I would like to draw attention to the commitment of teachers from Vaudreuil-Solanges, specifically Marie-Andrée Fournier, Thomas McCue, Annie Perrault, Suzanne Vallée and Benoit Tousignant. All through the school year, these teachers and their students have, on a human level, experienced international cooperation, community assistance and sharing. Every little counts and they have carried out a number of projects reflecting Quebec values.

Because of its values, Quebec cannot identify with a Canadian vision. This is why we condemn the lack of will of the Liberals and the Conservatives to make adequate investments so that the millennium development goals can be achieved.

Young people from our high schools are the future leaders of our society; as such, they will be accompanying me to the summit. My Bloc colleagues join with me in saluting their initiatives as citizens and in encouraging them to keep pursuing their social involvement.

G8 and G20 Summits
Statements By Members

2 p.m.

NDP

Olivia Chow Trinity—Spadina, ON

Mr. Speaker, the G8 and G20 summits mark a prime opportunity for Canada to show leadership on the world stage by taking bold action to combat poverty and inequality, by making real progress on climate change, and by transforming global economic and financial systems for a fair and sustainable world.

However, with this opportunity comes a responsibility to local residents and businesses in Trinity—Spadina. My constituents are saying, “Everyone I know is dreading the G20 summit. We all feel like the Conservative government has zero respect for anyone in this city. How is the city supposed to function when the police plan on barring people and residents like myself from a big chunk of the downtown core during key festivals? Do armed guards and razor-wire fences say welcome to our city?”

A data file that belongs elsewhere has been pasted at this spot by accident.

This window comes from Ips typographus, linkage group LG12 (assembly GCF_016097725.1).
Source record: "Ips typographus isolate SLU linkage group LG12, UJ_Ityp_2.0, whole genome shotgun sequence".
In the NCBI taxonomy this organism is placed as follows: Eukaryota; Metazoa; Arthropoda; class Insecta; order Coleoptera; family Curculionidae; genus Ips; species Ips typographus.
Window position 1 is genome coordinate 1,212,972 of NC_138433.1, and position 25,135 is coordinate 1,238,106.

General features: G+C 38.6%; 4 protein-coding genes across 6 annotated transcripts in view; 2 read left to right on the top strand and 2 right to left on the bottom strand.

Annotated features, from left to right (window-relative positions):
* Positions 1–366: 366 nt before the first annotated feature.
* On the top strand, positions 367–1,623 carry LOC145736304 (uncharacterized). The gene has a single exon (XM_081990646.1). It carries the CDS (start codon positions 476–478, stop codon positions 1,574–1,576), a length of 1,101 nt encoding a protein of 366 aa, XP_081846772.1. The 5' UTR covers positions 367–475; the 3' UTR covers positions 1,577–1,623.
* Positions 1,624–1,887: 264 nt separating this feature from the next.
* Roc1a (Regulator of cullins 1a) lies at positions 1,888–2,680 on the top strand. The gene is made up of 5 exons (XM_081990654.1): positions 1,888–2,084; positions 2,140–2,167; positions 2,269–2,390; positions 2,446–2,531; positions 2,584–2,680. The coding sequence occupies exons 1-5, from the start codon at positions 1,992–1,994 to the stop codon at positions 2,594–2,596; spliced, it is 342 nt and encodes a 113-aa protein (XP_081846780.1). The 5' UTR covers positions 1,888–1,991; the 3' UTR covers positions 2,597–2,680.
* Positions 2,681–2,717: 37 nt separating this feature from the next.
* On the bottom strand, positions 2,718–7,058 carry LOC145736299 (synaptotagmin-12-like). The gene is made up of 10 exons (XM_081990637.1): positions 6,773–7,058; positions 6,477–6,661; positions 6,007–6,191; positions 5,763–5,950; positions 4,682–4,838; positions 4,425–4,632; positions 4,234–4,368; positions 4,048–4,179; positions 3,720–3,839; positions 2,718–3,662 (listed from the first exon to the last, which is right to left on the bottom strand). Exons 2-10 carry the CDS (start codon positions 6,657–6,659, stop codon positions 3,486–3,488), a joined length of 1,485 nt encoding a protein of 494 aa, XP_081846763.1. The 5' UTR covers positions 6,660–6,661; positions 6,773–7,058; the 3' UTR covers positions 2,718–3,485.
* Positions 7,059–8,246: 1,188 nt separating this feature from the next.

The government must provide a bond now so that there will be speedy access to financial compensation for businesses that lose revenue, and for residential owners if their properties are damaged.

Police Officers
Statements By Members

2 p.m.

Conservative

Brent Rathgeber Edmonton—St. Albert, AB

Mr. Speaker, it is my pleasure to stand and recognize the 100 police officers from the Canadian Police Association who are on Parliament Hill from Monday until Wednesday representing the 41,000 police personnel across Canada.

Police officers are the front line in the fight against crime, and we recognize their importance as we implement this government's safe streets and safe communities agenda.

These men and women serve their communities and their country with pride and dedication. Every day they demonstrate their courage as they strive to protect us and guarantee us the safety that we, as Canadians, so greatly cherish.

In the past twelve months we have lost eight valuable members of various police forces across Canada. I would like to extend my heartfelt condolences to the family members of these fallen officers who made the ultimate sacrifice serving their country and their communities.

On behalf of all parliamentarians, I salute these brave men and women who serve their country enforcing the laws made by this Parliament. Canadians are all very grateful.